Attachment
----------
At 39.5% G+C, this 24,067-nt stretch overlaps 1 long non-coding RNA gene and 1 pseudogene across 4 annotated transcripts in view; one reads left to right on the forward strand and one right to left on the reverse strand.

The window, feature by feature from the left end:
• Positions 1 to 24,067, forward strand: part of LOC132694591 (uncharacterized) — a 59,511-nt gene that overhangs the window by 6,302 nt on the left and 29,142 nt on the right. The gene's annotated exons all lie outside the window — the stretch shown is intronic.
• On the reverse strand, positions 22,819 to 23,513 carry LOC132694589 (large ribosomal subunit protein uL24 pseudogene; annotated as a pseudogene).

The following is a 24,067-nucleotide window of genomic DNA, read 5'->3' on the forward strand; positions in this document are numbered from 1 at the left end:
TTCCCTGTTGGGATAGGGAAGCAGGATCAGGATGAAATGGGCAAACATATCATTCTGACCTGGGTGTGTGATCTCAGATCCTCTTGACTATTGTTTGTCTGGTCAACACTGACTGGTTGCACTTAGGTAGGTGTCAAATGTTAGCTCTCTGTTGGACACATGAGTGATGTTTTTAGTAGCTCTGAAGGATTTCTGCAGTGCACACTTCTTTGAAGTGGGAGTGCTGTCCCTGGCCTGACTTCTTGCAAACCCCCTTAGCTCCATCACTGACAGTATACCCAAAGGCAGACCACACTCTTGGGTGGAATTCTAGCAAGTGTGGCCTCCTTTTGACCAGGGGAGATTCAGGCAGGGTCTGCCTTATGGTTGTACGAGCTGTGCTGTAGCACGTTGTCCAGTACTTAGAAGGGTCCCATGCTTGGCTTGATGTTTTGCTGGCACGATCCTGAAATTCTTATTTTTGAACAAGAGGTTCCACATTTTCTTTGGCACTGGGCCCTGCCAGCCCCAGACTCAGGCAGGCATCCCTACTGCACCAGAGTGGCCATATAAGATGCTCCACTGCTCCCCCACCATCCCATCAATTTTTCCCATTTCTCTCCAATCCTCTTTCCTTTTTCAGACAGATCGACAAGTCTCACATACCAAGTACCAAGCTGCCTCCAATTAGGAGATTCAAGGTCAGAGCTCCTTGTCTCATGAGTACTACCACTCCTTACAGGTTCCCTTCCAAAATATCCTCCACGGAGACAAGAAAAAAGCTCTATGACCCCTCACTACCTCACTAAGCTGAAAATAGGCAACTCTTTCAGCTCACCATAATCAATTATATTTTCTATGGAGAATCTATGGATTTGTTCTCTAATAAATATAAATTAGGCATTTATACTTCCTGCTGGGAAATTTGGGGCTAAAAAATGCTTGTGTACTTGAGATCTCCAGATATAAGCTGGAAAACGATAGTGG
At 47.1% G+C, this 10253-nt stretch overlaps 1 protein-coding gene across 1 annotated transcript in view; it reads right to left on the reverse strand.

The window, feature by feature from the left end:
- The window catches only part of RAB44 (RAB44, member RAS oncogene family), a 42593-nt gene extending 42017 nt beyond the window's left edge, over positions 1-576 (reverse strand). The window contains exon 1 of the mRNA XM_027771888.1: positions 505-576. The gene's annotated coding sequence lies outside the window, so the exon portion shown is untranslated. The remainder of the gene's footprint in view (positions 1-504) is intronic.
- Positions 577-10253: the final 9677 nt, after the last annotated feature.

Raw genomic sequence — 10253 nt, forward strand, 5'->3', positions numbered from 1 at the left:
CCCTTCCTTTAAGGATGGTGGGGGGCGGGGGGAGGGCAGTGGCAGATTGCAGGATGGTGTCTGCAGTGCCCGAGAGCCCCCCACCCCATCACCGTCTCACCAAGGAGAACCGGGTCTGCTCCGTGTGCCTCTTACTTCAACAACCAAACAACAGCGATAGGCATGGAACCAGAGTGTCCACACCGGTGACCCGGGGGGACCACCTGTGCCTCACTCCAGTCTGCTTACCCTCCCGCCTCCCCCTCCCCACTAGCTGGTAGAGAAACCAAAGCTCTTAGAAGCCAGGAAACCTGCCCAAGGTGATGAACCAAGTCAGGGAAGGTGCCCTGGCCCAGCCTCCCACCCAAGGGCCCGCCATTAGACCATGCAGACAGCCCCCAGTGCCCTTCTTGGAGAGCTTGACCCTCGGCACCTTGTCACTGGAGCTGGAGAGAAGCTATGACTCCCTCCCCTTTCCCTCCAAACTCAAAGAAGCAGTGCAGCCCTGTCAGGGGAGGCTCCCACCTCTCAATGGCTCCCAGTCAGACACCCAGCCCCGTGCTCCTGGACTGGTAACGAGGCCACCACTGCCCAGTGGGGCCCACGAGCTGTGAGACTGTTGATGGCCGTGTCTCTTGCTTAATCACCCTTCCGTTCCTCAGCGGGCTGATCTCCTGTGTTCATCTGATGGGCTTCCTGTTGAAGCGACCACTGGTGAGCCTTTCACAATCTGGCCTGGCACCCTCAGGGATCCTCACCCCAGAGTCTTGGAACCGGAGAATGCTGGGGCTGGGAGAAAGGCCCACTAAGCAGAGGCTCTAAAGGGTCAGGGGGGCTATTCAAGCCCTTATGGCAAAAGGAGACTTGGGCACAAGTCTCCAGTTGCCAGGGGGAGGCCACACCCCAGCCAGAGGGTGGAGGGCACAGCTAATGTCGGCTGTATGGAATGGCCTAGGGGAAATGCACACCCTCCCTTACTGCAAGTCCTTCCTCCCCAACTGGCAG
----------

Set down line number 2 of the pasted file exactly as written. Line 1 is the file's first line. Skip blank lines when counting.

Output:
The window, feature by feature from the left end: